Toni Buzzeo photo  Toni Buzzeo
   Send Email to Toni at:
  
tonibuzzeo@tonibuzzeo.com

   Visit Toni's website at:
  
http://www.tonibuzzeo.com

Authors Among Us - Children's Writers Who Are or Who Have Been Librarians

Featured Titles by Maine author Toni Buzzeo
 
Ready or Not, Dawdle Duckling cover
    Ready or Not, Dawdle Duckling
    by Toni Buzzeo
    illustrated by Margaret Spengler
    Dial Books for Young Readers, 2005

    Purchase this book from Amazon.com
Little Loon and Papa book cover


   Little Loon and Papa
   by Toni Buzzeo
   illustrated by Margaret Spengler
   Dial Books for Young Readers, 2004

   Purchase this book from Amazon.com
35 Best Books for Teaching U.S. Regions cover   The Sea Chest
   by Toni Buzzeo
   Illustrated by Mary Grandpre
   Dial Books for Young Readers, 2002

   Purchase this books from Amazon.com

  Find out more about Toni and her books at:
  http://www.tonibuzzeo.com or 
  http://www.maslibraries.org/authill/tc_toc.html
What influenced you to become a librarian, or to work in a  library?

   As a child, my favorite place was the library, especially the branch library that was built four blocks from my home when I was ten.  So, as a teenager, my first job was as a library page.  That sealed the deal.

Do you have a library/information science degree?

   I have an MLIS from University of Rhode Island, and also an MA in English from the University of Michigan.

What kinds of library positions have you held and where?

   I've been a public children's librarian at the Baxter Memorial Library in Gorham, Maine, a school library media specialist at Congin School in Westbrook, Maine, a school library media specialist at Margaret Chase Smith School in Sanford, Maine,  and a school library media specialist at several elementary schools in Portland, Maine, especially Longfellow Elementary School, where I worked for eleven years before leaving at the end of the 2004 academic year.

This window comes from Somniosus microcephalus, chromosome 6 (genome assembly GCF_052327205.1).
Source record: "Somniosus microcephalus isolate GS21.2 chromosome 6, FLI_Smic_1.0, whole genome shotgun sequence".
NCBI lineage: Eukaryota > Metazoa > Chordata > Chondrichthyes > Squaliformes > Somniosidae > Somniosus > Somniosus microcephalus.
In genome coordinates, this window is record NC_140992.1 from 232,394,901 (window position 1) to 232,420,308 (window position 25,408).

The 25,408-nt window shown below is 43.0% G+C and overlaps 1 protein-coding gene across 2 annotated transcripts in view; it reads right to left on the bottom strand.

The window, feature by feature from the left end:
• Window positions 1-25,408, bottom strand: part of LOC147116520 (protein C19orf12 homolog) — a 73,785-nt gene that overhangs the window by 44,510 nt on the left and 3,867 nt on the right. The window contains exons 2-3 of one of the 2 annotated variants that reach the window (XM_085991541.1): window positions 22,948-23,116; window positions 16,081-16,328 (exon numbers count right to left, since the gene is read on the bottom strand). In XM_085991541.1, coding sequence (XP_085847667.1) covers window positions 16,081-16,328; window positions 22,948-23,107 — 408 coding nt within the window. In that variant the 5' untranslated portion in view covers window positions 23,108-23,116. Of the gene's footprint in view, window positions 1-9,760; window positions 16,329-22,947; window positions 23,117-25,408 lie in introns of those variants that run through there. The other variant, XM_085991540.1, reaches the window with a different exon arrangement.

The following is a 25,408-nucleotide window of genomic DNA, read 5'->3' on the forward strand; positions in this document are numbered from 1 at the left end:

How long were you a librarian? 

   I was a librarian for sixteen years.

Which came first in your life, your career as a librarian or writing for children and for adults who work with children?

   While I have always been a writer, I didn't publish books until after I was a librarian.

Did your library work have anything to do with becoming a children's writer?

   My work as a children's librarian and as a children's book and audiobook reviewer certainly influenced my becoming a children's writer.  Children's and young adult books are 90% of the books I read!  I know no literary genre better, despite my two degrees in English.

Did your library work directly influence your work as an author?
Did you respond to books in your library collection?  Did librarianship increase your knowledge of children’s literature and influence the kinds of things you chose to write?  Did you ever set any scenes in your books in the library?

   While I never set any scenes in my books in my library, my work with children and children's literature definitely influenced me as a writer.  I am so knowledgeable about what is out there -- what is being published for kids -- that it influences what I write, I am sure.  However, when I imagined a dawdling duckling, and wrote a really irresistible duckling story, I ignored the enormous number of duckling books on my shelves in the library and just went ahead and wrote it!  It worked out well, actually, as Dial published Dawdle Duckling and its sequel, Ready or Not, Dawdle Duckling, will be out in 2005.